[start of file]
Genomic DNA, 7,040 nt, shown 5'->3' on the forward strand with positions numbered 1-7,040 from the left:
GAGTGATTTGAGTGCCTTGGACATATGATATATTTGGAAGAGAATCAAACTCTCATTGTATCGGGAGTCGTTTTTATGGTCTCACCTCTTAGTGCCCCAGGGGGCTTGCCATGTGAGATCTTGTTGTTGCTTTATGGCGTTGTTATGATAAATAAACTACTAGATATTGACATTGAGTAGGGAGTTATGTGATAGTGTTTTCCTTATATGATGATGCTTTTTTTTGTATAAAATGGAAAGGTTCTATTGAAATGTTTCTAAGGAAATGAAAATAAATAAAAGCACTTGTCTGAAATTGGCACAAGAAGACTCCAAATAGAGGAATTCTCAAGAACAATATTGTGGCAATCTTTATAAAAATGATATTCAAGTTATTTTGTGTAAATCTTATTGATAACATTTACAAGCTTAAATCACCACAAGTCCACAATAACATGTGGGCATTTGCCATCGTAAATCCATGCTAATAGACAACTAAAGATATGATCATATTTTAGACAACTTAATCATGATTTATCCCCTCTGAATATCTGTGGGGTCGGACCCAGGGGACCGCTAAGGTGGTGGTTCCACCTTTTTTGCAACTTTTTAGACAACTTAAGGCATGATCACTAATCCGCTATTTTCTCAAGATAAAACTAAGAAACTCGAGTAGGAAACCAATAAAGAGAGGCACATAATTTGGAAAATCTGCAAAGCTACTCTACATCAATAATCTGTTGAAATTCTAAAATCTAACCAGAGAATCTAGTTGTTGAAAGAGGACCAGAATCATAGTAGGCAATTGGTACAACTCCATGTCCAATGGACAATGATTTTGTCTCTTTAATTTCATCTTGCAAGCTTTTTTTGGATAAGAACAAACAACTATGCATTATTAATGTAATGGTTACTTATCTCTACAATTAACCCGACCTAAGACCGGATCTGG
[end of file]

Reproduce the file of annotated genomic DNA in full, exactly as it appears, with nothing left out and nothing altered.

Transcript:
Genomic DNA, 7,040 nt, shown 5'->3' on the forward strand with positions numbered 1-7,040 from the left:
GAGTGATTTGAGTGCCTTGGACATATGATATATTTGGAAGAGAATCAAACTCTCATTGTATCGGGAGTCGTTTTTATGGTCTCACCTCTTAGTGCCCCAGGGGGCTTGCCATGTGAGATCTTGTTGTTGCTTTATGGCGTTGTTATGATAAATAAACTACTAGATATTGACATTGAGTAGGGAGTTATGTGATAGTGTTTTCCTTATATGATGATGCTTTTTTTTGTATAAAATGGAAAGGTTCTATTGAAATGTTTCTAAGGAAATGAAAATAAATAAAAGCACTTGTCTGAAATTGGCACAAGAAGACTCCAAATAGAGGAATTCTCAAGAACAATATTGTGGCAATCTTTATAAAAATGATATTCAAGTTATTTTGTGTAAATCTTATTGATAACATTTACAAGCTTAAATCACCACAAGTCCACAATAACATGTGGGCATTTGCCATCGTAAATCCATGCTAATAGACAACTAAAGATATGATCATATTTTAGACAACTTAATCATGATTTATCCCCTCTGAATATCTGTGGGGTCGGACCCAGGGGACCGCTAAGGTGGTGGTTCCACCTTTTTTGCAACTTTTTAGACAACTTAAGGCATGATCACTAATCCGCTATTTTCTCAAGATAAAACTAAGAAACTCGAGTAGGAAACCAATAAAGAGAGGCACATAATTTGGAAAATCTGCAAAGCTACTCTACATCAATAATCTGTTGAAATTCTAAAATCTAACCAGAGAATCTAGTTGTTGAAAGAGGACCAGAATCATAGTAGGCAATTGGTACAACTCCATGTCCAATGGACAATGATTTTGTCTCTTTAATTTCATCTTGCAAGCTTTTTTTGGATAAGAACAAACAACTATGCATTATTAATGTAATGGTTACTTATCTCTACAATTAACCCGACCTAAGACCGGATCTGG